Our Combined Apathy is the World’s Greatest Enemy
In 2013, when the haze went well over 700 PSI in Singapore, the region was in uproar and we moaned a lot. It was awful. We had a right to moan. But I educated myself too. I looked into what caused the haze and made some significant changes in our home, understanding that I was contributing to the haze. I had personal responsibility.
|The haze is AWFUL!!|
I blogged about it too, trying to do my part to raise awareness. I knew those not immediately impacted didn’t have the reasons to care as much as those of us living in SE Asia, but I also knew I had to spread the word, because this was a global issue. We had to act. Two years later, we’re still not acting.
After it was over – done and dusted within two weeks – everyone did a clean aired sigh of relief and went back to their lives. I couldn’t do that. Every chance I got, I asked people what have you changed? What don’t you buy anymore? The best I got were blank looks. People didn’t care. They didn’t know. I got depressed.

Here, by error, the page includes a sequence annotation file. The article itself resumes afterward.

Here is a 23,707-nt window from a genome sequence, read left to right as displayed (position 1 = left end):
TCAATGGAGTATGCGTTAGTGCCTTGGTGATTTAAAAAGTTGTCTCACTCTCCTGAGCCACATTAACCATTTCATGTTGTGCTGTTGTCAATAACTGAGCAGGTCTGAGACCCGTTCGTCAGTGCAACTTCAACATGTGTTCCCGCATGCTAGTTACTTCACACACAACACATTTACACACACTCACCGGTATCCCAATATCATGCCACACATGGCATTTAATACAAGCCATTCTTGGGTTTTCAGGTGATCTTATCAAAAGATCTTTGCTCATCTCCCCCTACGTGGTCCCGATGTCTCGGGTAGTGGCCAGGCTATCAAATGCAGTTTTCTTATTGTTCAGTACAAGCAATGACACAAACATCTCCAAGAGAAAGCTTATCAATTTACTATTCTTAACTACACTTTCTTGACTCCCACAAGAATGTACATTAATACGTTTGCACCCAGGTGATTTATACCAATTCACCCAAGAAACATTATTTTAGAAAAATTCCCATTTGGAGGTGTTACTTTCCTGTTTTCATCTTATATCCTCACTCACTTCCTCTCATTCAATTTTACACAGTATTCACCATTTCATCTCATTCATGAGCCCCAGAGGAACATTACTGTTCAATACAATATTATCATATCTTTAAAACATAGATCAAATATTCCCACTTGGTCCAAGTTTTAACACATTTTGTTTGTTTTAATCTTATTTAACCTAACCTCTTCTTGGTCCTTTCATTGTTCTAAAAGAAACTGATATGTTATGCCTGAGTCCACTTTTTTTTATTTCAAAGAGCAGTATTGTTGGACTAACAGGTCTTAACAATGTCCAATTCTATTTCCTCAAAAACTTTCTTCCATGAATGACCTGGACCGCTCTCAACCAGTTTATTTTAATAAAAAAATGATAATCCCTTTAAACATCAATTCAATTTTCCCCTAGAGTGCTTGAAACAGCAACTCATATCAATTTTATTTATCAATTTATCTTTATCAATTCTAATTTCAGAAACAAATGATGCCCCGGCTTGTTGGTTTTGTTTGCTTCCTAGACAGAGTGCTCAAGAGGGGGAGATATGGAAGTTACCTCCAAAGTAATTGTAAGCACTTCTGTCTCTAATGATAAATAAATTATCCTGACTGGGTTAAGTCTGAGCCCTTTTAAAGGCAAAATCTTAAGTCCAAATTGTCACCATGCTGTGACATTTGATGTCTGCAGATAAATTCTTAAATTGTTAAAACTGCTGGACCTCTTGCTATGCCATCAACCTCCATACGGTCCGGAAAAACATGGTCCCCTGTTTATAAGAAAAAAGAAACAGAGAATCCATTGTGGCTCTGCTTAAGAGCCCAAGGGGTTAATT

Apathy is the worst quality I know. It is what allows bad shit to happen. It is what will destroy the world.
Then recently my friend Avi wrote this blog on LinkedIn titled “Thank You Haze, Please Stay” and I thought, you know what, he’s right. We needed this long, hideous haze. We needed the outrage that comes with it. We needed a massive kick in the arse to wake up and take on board the environmental carnage that is taking place. Now we need to change. Really change.
Another article I came across this week - The guilty secrets of palm oil: Are you unwittingly contributing to the devastation of the rain forests? – was featured in the Independent. While focused on palm oil in the UK, this is an awesome piece of writing and well worth a read. He nails it! Thankyou Martin Hickman. Your voice is bigger than mine.